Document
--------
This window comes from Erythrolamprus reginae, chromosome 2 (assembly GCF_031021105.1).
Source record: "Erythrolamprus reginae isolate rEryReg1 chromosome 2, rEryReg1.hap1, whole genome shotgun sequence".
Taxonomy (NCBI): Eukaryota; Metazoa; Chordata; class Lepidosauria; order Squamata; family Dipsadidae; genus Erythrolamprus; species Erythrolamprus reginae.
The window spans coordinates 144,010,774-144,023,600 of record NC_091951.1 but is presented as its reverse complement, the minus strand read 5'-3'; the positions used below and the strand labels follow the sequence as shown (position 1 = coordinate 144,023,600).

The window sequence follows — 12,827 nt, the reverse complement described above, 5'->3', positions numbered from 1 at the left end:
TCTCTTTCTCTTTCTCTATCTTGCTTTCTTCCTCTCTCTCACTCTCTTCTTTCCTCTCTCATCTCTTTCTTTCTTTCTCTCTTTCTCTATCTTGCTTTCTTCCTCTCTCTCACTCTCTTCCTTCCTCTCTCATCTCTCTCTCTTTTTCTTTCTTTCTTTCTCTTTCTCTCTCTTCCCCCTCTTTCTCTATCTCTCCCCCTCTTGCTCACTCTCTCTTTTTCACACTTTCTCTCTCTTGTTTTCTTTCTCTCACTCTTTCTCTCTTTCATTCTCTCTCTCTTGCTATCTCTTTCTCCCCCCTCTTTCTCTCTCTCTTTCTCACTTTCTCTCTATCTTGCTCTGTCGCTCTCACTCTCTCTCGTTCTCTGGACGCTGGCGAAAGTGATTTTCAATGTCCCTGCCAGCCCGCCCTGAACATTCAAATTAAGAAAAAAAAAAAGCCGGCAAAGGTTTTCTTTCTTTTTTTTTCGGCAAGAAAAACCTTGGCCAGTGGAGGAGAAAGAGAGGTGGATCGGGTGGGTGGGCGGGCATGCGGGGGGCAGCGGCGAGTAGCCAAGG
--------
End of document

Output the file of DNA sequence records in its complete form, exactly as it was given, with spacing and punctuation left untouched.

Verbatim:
This window comes from Erythrolamprus reginae, chromosome 2 (assembly GCF_031021105.1).
Source record: "Erythrolamprus reginae isolate rEryReg1 chromosome 2, rEryReg1.hap1, whole genome shotgun sequence".
Taxonomy (NCBI): Eukaryota; Metazoa; Chordata; class Lepidosauria; order Squamata; family Dipsadidae; genus Erythrolamprus; species Erythrolamprus reginae.
The window spans coordinates 144,010,774-144,023,600 of record NC_091951.1 but is presented as its reverse complement, the minus strand read 5'-3'; the positions used below and the strand labels follow the sequence as shown (position 1 = coordinate 144,023,600).

The window sequence follows — 12,827 nt, the reverse complement described above, 5'->3', positions numbered from 1 at the left end:
TCTCTTTCTCTTTCTCTATCTTGCTTTCTTCCTCTCTCTCACTCTCTTCTTTCCTCTCTCATCTCTTTCTTTCTTTCTCTCTTTCTCTATCTTGCTTTCTTCCTCTCTCTCACTCTCTTCCTTCCTCTCTCATCTCTCTCTCTTTTTCTTTCTTTCTTTCTCTTTCTCTCTCTTCCCCCTCTTTCTCTATCTCTCCCCCTCTTGCTCACTCTCTCTTTTTCACACTTTCTCTCTCTTGTTTTCTTTCTCTCACTCTTTCTCTCTTTCATTCTCTCTCTCTTGCTATCTCTTTCTCCCCCCTCTTTCTCTCTCTCTTTCTCACTTTCTCTCTATCTTGCTCTGTCGCTCTCACTCTCTCTCGTTCTCTGGACGCTGGCGAAAGTGATTTTCAATGTCCCTGCCAGCCCGCCCTGAACATTCAAATTAAGAAAAAAAAAAAGCCGGCAAAGGTTTTCTTTCTTTTTTTTTCGGCAAGAAAAACCTTGGCCAGTGGAGGAGAAAGAGAGGTGGATCGGGTGGGTGGGCGGGCATGCGGGGGGCAGCGGCGAGTAGCCAAGG